Now that you’ve chosen your barcode printer, scanner and software, it’s time to put them to use in managing your chemical inventory. Print barcode labels for your chemical containers and then stick them in a standard location. You should use the same position where possible for quick identification and faster scanning.


2. Pick Your Inventory Management Solution

There are many inventory management solutions out there. Some are simple, others are complicated. Some are geared towards e-commerce businesses while others are the equivalent of Swiss Army knives.

Here, we recommend EMERGE App for a couple of reasons:

  1. It has a user-friendly interface that removes any steep learning curve in using a new system.
  2. It’s designed with a sensible business workflow in mind, allowing you to move between customers, suppliers, products and orders with ease.
  3. It is wallet-friendly with reasonable monthly subscriptions, no minimum commitment period, and easy scalability if you need to add more users to your business.
  4. Its flexible nature means that it’s equally at home managing your chemical inventory and meeting your reporting requirements.

For a no-obligation trial, register for a free account.


3. Add Your Hazard Classes

To get started with EMERGE App you need to add your customers, chemical suppliers, price lists and products. We’ll focus on products here to illustrate the chemical inventory management process.

Firstly, we need to add hazard classes. This is important for regulatory purposes as hazardous chemicals must be classified properly. Adding the brand of the chemical would also be useful for record-keeping.

Click on Categories in the Product module. Then click on New Category to add hazard classes according to GHS or CLP regulations, for example, flammable solids, oxidizing liquids, and so on.

Likewise, click on Brands in the Product module and add as many chemical brands as you need, for example, BASF, Dow Chemical, etc.


4. Add Your Chemical Products

Now we can jump into adding your chemical products. Go the Product module and click on Products. Since your inventory is currently empty you need to add new products one after another or batch import them using a spreadsheet.

If you click Add a New Product, you’ll be presented with a new product record. Enter the name of the chemical and a photo of the container. Enter or paste the barcode number into the SKU field.

Next, select the appropriate hazard class for the chemical along with the brand, if any. Check the Batch Item box if your chemical product is sold in batches with or without an expiry date.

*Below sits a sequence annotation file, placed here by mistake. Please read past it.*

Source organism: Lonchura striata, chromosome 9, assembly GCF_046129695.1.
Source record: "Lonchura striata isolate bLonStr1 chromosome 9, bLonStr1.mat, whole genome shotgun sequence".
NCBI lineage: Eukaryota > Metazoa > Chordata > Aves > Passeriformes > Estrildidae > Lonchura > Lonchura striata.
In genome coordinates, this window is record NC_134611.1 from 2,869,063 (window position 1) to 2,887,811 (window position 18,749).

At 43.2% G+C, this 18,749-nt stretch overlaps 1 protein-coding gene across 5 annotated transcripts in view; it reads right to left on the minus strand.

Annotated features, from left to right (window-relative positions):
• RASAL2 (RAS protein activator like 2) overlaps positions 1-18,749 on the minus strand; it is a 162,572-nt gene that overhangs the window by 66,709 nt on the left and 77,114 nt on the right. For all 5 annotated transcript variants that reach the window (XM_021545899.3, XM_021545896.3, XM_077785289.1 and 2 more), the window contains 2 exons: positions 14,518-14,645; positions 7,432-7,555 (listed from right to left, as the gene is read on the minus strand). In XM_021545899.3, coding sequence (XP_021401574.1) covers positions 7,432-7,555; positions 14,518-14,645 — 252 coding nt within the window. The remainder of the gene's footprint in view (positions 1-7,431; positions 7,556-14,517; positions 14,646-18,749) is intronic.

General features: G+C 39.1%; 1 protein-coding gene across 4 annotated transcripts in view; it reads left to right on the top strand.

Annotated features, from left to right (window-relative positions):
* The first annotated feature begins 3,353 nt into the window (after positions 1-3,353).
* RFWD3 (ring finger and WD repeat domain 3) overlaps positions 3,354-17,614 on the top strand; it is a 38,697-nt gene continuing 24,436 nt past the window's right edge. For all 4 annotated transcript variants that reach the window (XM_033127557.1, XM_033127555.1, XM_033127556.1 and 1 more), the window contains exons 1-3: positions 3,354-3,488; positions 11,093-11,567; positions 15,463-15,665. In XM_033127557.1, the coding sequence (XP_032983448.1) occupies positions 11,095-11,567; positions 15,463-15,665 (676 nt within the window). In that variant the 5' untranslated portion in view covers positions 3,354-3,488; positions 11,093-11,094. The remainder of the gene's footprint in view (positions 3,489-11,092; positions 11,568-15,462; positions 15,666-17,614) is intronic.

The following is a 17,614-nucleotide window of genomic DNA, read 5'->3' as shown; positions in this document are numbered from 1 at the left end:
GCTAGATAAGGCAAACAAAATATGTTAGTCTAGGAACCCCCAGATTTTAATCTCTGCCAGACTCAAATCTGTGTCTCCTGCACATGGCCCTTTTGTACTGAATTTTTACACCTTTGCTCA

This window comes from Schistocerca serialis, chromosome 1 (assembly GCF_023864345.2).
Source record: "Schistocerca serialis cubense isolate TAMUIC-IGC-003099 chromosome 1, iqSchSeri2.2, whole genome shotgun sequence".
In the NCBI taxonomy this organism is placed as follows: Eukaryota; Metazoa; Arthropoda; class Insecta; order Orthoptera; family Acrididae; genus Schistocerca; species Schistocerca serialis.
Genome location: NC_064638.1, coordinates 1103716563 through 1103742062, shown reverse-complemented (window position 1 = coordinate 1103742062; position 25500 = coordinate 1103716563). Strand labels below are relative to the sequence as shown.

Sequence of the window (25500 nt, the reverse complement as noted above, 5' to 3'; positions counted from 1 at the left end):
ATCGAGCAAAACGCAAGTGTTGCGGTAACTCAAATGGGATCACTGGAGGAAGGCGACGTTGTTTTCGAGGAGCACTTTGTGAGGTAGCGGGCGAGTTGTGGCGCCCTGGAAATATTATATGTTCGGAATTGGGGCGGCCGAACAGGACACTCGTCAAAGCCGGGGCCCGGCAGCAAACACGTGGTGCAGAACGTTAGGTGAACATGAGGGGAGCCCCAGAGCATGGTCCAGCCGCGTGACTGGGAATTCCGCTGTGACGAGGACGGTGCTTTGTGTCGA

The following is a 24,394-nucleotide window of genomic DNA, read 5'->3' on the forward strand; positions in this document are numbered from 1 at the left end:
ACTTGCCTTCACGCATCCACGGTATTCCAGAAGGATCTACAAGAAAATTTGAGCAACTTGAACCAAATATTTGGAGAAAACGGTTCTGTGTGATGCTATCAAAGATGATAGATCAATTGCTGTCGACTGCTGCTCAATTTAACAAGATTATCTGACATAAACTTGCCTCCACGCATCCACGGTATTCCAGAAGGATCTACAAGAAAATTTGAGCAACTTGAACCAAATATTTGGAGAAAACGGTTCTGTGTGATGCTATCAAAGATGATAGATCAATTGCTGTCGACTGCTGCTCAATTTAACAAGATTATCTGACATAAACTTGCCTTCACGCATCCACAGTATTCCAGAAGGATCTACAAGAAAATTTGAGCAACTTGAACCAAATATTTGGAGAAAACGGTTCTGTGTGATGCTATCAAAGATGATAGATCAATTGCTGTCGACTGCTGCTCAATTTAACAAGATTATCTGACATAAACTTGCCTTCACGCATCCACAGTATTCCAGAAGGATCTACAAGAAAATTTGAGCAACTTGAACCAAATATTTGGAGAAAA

You can set up batches at the General Setup screen. Select a chemical product, add a batch name, then add as much information as you need such as the batch name, description and expiry date.

The rest of the product fields relate to general inventory data such as purchase and selling prices, default suppliers, default warehouse location, and units of measurement.

For packing dimensions, chemical exporters will appreciate a time-saving tip here. Enter your container dimensions and EMERGE App will automatically tabulate weight and CBM for the shipping packing list.


5. Attach Regulatory Requirements

Now that you’ve added all your chemical products to your inventory, you need to fulfil regulatory requirements for record-keeping and reporting.

Click on a chemical product in the Product screen. You will see an overview page of the product. Then click on Tasks & Notes to add text descriptions. A most useful feature is the uploading of files such as the safety data sheet or complaints about alleged effects of the chemical.


6. Add Raw Materials and Production Orders

If you’re a chemical manufacturer you may have to deal with raw materials to produce your final product. For example, phosphates, calcium carbonates and soda ash.

You add raw materials as you would with your chemical products. Click on Raw Materials in the Product module. Then add or import all the raw materials that you need.

Then go back to the chemical product and select the raw material checkbox. This will present a list of raw materials and their quantity needed to make the final product.

To start a production order, go to a product and click Produce From Raw Materials. Enter the cost price and production expenses per unit, the finished product quantity and the warehouse to store the final product. Click Produce to begin production.

Once finished, the final product will be added to the in-stock quantity while the quantity of raw materials used will be deducted.


7. Implement Your Barcode Workflow

In general, to work with each chemical in your inventory, be sure to scan the barcode in the product or SKU fields in EMERGE App. This allows you to quickly retrieve your chemical product in price lists, quotations, sales orders and purchases.

If you’re selling chemicals, you can use barcode scanning to quickly dispatch chemical products in a shipment. This will verify whether it contains all the chemicals ordered, or whether it differs.

Pick a shipment and click on the Dispatch button. Grab your barcode scanner and start scanning your chemical containers. The quantity will increase by one if the barcode matches the product.

Once done, click Dispatch to continue with the shipment.


Conclusion

Rightly so, governments around the world regulate hazardous chemicals. Businesses that deal with dangerous chemicals need to comply with record-keeping and reporting requirements. You can accomplish this with readily available inventory management software and barcoding technology. In addition, inventory software streamlines the workflow for wholesalers, distributors, importers and manufacturers of chemicals.

Disclaimer: This is a general guide to using inventory management software together with barcoding technology to manage your inventory of chemicals. It is not a complete or definitive guide to your regulatory obligations in dealing with hazardous chemicals. Please seek business and legal advice in meeting your country’s requirements for hazardous chemicals.